One way to notice experience in meditation is called “choiceless awareness” meditation, or “open awareness” meditation. This is contrasted with what we might call focused awareness, single-pointed awareness, or anchoring awareness. Choiceless awareness means we are not choosing one particular thing to focus our awareness on, but are allowing whatever comes into our awareness to be there.
The eyes are closed in this formal meditation while sitting on a cushion and rather than focusing your awareness on something specific you’re simply sitting and being present to whatever is arising. It could be sound, thought, emotion, a sensation in the body, anything that comes into the awareness. You’re allowing things to come into your awareness and allowing them to leave again. You’re working at remembering to not follow a storyline, not to grab onto an emotion and start to ruminate about it, not bring anxiety in when you’re thinking about or experiencing an emotion. You’re aiming to avoid that second arrow, that story, the suffering that comes with dwelling on an already painful experience. As the Buddha said, pain is unavoidable, suffering is optional. We can’t avoid having difficult emotions and feelings, but we can avoid exacerbating them with rumination or worry.
…ordinarily you don’t want difficult emotions in your experience. You want to get rid of them. You don’t want to be with that part of yourself.
When noticing an emotion, especially a difficult emotion, you’re simply aware that you’re having a difficult emotion, and you allow it to have its own manifestation in your body. Try not to get involved in it, but simply allow it to manifest itself. Any emotion has a time limit. Any emotion will come and it will go in its own time. If you don’t get involved, ruminate on it, and don’t project it into the future, if we don’t try and own it, any emotion will come and go.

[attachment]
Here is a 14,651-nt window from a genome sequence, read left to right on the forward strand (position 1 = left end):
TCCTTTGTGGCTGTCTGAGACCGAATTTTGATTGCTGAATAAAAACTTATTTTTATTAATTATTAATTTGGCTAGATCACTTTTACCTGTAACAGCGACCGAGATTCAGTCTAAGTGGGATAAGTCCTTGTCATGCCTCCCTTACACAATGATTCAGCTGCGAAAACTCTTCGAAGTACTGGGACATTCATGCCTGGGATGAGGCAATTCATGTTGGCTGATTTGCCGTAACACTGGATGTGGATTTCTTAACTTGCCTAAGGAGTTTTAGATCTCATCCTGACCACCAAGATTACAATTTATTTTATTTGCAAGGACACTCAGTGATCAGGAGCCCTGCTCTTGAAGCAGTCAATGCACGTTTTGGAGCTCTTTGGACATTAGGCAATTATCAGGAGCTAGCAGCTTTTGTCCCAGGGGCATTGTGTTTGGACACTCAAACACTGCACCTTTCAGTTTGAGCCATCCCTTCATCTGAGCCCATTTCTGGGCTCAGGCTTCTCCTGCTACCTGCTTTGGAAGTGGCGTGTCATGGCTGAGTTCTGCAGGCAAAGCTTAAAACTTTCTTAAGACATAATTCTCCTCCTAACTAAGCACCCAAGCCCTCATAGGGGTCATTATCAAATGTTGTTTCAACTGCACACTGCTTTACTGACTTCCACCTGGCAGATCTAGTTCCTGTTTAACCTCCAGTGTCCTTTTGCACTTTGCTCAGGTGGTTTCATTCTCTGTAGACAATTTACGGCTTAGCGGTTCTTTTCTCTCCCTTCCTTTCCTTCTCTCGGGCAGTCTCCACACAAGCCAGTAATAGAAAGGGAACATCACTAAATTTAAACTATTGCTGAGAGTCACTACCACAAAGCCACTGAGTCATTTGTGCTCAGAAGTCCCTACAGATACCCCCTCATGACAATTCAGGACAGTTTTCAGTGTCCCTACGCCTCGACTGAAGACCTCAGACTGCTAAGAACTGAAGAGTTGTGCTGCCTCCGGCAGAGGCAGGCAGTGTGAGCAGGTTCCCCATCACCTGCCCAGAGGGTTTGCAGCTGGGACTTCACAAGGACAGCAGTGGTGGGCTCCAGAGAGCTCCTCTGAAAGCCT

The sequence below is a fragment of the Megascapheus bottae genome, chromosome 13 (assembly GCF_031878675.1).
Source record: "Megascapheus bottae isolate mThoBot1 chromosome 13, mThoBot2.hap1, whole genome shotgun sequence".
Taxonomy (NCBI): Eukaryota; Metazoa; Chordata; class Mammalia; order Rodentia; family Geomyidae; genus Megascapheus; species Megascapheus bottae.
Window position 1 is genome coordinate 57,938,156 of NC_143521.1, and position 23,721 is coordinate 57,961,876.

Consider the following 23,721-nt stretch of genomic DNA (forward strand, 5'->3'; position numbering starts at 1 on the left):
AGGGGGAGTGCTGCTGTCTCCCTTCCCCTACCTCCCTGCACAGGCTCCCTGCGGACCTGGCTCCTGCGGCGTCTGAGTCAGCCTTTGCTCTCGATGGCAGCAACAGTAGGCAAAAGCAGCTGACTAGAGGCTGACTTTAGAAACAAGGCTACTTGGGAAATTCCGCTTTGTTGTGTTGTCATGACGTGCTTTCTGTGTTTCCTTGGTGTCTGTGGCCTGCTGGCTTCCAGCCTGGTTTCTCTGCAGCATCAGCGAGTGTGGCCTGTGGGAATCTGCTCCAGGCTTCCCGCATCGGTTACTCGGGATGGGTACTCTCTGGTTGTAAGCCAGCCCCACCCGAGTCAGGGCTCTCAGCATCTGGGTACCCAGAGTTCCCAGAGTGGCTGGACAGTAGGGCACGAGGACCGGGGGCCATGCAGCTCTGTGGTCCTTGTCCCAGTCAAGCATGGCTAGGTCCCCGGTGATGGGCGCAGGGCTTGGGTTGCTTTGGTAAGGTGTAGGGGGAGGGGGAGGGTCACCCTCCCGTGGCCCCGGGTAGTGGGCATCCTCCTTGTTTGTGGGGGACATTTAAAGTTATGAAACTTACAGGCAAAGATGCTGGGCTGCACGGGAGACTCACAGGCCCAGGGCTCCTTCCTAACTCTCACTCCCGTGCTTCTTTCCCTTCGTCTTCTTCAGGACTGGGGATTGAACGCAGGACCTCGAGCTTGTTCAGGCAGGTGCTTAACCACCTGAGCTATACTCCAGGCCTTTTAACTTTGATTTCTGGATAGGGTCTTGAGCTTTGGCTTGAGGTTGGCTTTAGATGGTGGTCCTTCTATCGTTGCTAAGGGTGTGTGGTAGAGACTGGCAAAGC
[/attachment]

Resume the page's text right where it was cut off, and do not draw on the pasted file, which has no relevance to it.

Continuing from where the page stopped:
A second option is to bring a self-compassion response into the open awareness meditation. You become aware of an emotion, a physical sensation, or a thought and consciously allow it to be there. This can be tricky because ordinarily you don’t want difficult emotions in your experience. You want to get rid of them. You don’t want to be with that part of yourself. But in open awareness, allow that difficult emotion to be there and then bring in a little self-compassion technique, something that works really nicely for you. Soothe yourself, comfort yourself, or simply allow your heart to melt as you’re being aware that you’re having a difficult emotion. This is an active experience within the open awareness meditation: feeling the emotion, allowing it to be there, not adding anything extra to it, and then bringing in some kindness, some tenderness, a hand on the heart, a soothing gesture, maybe even some comforting words. You are actually allowing something extra into your meditation to comfort yourself. You deserve to have some way for that difficult emotion to be validated, acknowledged, and tended to, and you deserve to bring warmth to your experience.
This active aspect of open awareness meditation is simply another option for meditation practice. There is no one right way to meditate: we are all unique, and it’s worth our while to test out different meditation techniques to find those that work best for us. Happy meditating!
- Becoming Empowered Through Somatic Self-Compassion - March 19, 2019
- Somatic Self-Compassion Online (SSCON) content, structure and community explained - March 14, 2019
- Trauma Adaptations, Power, and Acceptance - March 10, 2019
- Why We’re Not Self-Compassionate and … There’s a Course for That - March 5, 2019
- Trauma-Informed Contemplative Teaching - February 19, 2019